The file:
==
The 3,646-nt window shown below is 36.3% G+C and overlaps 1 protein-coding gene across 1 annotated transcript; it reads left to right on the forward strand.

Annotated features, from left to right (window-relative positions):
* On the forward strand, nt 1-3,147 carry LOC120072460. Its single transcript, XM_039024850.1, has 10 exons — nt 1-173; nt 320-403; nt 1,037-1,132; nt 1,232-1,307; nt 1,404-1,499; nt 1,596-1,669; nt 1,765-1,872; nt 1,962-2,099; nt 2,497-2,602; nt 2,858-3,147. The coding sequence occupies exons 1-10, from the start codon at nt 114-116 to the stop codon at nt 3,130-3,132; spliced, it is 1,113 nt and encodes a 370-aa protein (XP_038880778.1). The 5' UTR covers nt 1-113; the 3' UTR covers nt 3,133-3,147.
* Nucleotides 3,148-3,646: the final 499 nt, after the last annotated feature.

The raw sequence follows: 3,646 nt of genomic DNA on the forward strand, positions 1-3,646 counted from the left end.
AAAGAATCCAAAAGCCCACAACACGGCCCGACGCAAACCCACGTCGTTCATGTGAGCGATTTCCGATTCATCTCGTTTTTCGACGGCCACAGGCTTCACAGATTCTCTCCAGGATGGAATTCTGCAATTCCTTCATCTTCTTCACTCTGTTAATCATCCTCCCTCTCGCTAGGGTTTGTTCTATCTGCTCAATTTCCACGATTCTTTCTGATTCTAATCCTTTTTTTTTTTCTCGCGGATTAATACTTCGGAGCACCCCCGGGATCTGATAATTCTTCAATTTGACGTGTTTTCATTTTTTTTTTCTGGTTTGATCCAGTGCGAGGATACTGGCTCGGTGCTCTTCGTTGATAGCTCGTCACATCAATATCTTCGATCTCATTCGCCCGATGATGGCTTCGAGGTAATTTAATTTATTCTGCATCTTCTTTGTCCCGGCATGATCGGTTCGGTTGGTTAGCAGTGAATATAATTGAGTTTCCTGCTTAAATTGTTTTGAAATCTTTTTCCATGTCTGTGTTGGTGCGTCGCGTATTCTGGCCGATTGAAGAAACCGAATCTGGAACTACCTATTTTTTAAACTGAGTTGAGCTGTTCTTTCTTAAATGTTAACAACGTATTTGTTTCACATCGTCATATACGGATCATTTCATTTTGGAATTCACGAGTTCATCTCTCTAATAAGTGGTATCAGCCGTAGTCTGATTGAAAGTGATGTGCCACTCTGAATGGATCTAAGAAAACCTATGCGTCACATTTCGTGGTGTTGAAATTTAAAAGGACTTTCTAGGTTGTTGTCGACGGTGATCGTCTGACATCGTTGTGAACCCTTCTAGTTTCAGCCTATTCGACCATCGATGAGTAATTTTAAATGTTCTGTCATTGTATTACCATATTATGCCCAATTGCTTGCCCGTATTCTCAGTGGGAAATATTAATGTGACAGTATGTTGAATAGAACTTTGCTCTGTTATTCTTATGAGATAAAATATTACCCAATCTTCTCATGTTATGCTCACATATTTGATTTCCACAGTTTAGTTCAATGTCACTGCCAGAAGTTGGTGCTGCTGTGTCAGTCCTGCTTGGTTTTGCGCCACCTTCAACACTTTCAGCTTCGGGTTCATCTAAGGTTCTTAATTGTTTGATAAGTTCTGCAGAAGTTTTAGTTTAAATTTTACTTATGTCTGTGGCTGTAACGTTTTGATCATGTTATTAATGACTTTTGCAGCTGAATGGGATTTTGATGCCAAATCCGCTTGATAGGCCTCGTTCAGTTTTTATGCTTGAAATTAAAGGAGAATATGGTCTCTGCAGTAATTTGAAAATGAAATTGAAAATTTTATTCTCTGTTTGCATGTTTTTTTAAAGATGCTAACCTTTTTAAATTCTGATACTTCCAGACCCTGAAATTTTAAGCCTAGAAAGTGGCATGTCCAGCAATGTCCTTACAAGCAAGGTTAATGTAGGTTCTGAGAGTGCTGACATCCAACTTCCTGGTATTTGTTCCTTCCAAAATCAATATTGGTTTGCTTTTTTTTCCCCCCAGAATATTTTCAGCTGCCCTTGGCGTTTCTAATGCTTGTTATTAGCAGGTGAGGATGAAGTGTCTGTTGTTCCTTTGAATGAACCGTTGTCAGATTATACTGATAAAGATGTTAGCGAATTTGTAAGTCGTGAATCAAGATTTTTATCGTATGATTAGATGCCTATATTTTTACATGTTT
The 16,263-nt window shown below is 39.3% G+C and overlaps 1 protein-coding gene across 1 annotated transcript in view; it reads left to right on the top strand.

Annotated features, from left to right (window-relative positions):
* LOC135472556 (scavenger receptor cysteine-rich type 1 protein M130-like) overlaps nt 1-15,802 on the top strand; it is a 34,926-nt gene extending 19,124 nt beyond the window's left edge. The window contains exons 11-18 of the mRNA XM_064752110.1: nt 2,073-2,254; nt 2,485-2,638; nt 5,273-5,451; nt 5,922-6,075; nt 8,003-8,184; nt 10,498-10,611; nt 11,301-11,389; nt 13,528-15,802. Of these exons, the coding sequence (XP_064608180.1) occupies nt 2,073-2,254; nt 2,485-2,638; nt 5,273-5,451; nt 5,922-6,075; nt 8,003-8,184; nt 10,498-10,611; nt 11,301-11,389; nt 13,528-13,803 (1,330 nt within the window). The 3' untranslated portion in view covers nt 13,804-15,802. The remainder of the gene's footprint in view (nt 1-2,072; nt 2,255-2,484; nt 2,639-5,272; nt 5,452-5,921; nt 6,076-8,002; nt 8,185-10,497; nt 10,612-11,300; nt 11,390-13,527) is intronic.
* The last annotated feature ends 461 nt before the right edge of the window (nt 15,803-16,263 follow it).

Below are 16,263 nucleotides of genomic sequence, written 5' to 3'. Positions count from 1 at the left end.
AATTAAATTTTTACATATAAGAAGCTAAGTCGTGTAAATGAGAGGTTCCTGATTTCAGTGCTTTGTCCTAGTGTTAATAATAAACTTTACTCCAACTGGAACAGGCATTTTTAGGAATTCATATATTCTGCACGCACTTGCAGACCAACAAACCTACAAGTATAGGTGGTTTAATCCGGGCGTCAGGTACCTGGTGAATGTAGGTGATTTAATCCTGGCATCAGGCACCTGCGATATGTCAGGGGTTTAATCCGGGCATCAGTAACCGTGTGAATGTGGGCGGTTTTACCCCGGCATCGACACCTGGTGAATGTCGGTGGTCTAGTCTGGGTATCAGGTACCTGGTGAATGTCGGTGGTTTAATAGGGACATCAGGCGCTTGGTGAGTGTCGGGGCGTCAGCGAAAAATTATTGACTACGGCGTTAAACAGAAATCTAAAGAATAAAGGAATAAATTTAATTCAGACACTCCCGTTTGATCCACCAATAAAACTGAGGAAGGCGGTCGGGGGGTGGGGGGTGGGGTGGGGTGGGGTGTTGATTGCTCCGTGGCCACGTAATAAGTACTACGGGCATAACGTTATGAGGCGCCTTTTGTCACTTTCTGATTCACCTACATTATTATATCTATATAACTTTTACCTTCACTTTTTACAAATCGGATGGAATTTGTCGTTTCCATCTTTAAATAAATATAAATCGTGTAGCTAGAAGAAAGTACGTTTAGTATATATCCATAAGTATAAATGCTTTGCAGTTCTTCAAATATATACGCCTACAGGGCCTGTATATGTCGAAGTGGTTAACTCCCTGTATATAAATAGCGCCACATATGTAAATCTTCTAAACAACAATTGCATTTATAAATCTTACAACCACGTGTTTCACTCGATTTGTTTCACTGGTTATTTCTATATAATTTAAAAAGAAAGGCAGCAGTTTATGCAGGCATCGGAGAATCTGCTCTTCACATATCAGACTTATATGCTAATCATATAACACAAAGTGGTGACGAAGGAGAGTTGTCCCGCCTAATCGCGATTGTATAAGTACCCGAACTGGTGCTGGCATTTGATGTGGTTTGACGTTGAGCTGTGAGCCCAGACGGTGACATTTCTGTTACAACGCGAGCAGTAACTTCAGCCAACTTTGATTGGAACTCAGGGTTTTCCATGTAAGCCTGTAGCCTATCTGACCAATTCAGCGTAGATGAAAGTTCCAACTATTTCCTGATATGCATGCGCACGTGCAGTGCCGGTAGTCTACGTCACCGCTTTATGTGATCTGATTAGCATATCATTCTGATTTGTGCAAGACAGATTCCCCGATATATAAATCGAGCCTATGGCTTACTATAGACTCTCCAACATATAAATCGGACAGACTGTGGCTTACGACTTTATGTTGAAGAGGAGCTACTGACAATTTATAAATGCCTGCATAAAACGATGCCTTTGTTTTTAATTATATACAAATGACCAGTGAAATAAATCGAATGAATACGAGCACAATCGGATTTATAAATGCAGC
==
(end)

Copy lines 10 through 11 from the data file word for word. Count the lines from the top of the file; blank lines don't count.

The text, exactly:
* The last annotated feature ends 461 nt before the right edge of the window (nt 15,803-16,263 follow it).

Below are 16,263 nucleotides of genomic sequence, written 5' to 3'. Positions count from 1 at the left end.